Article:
Nageeye Ali Khalif, a former lecturer at Somali National University (SNU), has made waves with his recent announcement of joining the Al-Shabaab terrorist group.
In an hour-long interview aired on jihadist radio, the 30-year-old Hargeisa-native declared his allegiance to Al-Shabaab and proclaimed a “jihad on Abyssinia,” referring to Ethiopia, and the western countries that support Somalia.
He was initially reported missing in October, shortly after a draft copy of a book believed to be authored by him began circulating online.
The interview, conducted in a dimly lit room with curtain-covered walls, depicted Nageeye, now sporting a growing beard and big hair, speaking without hesitation about his decision to join the extremist group.
He recounted his educational journey in Ethiopia, where he was awarded a scholarship by the Ethiopian government.
Addressing his departure from SNU under the Somali Federal Government, Nageeye expressed disillusionment with the state of governance in Mogadishu.
He recited a poem reflecting his dissatisfaction with the political landscape, citing it as a driving force behind his affiliation with Al-Shabaab.
During his tenure at SNU, where he taught journalism since 2018, questions arise regarding his compensation, particularly regarding any funds from international partners supporting the university.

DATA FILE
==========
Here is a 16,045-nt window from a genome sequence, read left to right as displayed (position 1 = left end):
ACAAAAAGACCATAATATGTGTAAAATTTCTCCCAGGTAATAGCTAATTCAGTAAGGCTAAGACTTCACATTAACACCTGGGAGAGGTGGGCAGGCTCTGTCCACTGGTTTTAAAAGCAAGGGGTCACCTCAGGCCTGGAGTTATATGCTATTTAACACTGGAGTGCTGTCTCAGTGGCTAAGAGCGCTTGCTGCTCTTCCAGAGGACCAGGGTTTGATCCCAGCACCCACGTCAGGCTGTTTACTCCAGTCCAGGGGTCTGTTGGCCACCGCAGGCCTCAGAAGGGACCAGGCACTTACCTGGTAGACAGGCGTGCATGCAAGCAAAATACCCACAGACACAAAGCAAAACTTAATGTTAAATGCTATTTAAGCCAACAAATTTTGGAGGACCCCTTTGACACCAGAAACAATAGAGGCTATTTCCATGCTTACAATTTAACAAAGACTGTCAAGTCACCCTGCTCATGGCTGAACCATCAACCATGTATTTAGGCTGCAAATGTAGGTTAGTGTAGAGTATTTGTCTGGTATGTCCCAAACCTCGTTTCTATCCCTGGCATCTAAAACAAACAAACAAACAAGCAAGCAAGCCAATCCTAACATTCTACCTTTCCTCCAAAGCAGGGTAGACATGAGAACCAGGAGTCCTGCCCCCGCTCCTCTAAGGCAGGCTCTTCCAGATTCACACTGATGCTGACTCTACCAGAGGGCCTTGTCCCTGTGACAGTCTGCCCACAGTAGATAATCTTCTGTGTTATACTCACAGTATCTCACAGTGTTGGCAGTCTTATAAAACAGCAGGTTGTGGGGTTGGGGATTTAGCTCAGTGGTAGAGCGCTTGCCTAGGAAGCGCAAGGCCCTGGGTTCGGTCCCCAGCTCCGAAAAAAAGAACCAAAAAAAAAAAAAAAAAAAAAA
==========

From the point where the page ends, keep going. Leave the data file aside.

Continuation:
While the university receives partial support from international sources, it remains unclear if Nageeye’s salary derived from such funding.
In his interview, Nageeye vehemently criticized Western nations and the Ethiopian government, labeling them as “colonizers and occupiers,” while portraying Al-Shabaab as freedom fighters against these perceived oppressors.
He further condemned former associates, including Minister of Interior Ahmed Moalim Fiqi and National Intelligence Director Mahad Salad, accusing them of collaborating with the alleged occupiers.
The interview also discussed the recent Memorandum of Understanding (MOU) between Ethiopia and Somaliland, a topic that drew condemnation from both Al-Shabaab and the Somali government.
Despite the gravity of Nageeye’s claims, neither the Somali government nor SNU officials have responded to his allegations.
However, his defection to Al-Shabaab echoes a troubling trend within Somali governance, with recent instances of government officials defecting to terrorist groups.
In recent incidents, a parliamentary employee along with two district officials in Mogadishu have joined the terrorist group. In July 2016, a suicide bomber responsible for several fatalities near the Mogadishu airport was identified as a former Somali lawmaker named Salah Nur Ismail, also known as Badbaado, who defected from parliament to join Al-Shabaab in 2010.